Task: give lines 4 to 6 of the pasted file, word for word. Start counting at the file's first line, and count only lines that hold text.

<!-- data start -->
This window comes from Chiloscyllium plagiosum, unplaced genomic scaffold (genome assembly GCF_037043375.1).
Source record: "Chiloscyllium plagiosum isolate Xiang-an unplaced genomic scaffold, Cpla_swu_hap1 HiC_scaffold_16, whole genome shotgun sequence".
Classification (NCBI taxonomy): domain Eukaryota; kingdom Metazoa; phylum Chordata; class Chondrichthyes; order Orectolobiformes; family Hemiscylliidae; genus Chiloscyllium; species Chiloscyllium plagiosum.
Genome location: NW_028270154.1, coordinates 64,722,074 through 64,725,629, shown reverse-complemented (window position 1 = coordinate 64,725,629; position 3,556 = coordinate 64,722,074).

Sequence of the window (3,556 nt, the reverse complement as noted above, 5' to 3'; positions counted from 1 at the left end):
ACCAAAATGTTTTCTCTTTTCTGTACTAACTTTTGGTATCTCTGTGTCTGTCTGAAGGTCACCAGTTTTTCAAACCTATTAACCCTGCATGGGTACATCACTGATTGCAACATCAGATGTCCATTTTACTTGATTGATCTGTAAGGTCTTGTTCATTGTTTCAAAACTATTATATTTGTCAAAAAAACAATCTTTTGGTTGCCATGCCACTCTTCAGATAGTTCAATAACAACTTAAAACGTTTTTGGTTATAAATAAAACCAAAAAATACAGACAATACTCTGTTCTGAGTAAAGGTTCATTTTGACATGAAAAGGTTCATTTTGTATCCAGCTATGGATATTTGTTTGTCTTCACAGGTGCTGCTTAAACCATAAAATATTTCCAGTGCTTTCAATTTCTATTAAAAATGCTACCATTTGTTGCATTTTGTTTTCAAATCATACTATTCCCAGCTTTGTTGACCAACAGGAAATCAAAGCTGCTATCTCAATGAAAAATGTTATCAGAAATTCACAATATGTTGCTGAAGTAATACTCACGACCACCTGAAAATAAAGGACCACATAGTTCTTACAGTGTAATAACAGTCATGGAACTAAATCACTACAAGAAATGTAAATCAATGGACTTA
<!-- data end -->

Genome location: NW_028270154.1, coordinates 64,722,074 through 64,725,629, shown reverse-complemented (window position 1 = coordinate 64,725,629; position 3,556 = coordinate 64,722,074).

Sequence of the window (3,556 nt, the reverse complement as noted above, 5' to 3'; positions counted from 1 at the left end):
ACCAAAATGTTTTCTCTTTTCTGTACTAACTTTTGGTATCTCTGTGTCTGTCTGAAGGTCACCAGTTTTTCAAACCTATTAACCCTGCATGGGTACATCACTGATTGCAACATCAGATGTCCATTTTACTTGATTGATCTGTAAGGTCTTGTTCATTGTTTCAAAACTATTATATTTGTCAAAAAAACAATCTTTTGGTTGCCATGCCACTCTTCAGATAGTTCAATAACAACTTAAAACGTTTTTGGTTATAAATAAAACCAAAAAATACAGACAATACTCTGTTCTGAGTAAAGGTTCATTTTGACATGAAAAGGTTCATTTTGTATCCAGCTATGGATATTTGTTTGTCTTCACAGGTGCTGCTTAAACCATAAAATATTTCCAGTGCTTTCAATTTCTATTAAAAATGCTACCATTTGTTGCATTTTGTTTTCAAATCATACTATTCCCAGCTTTGTTGACCAACAGGAAATCAAAGCTGCTATCTCAATGAAAAATGTTATCAGAAATTCACAATATGTTGCTGAAGTAATACTCACGACCACCTGAAAATAAAGGACCACATAGTTCTTACAGTGTAATAACAGTCATGGAACTAAATCACTACAAGAAATGTAAATCAATGGACTTA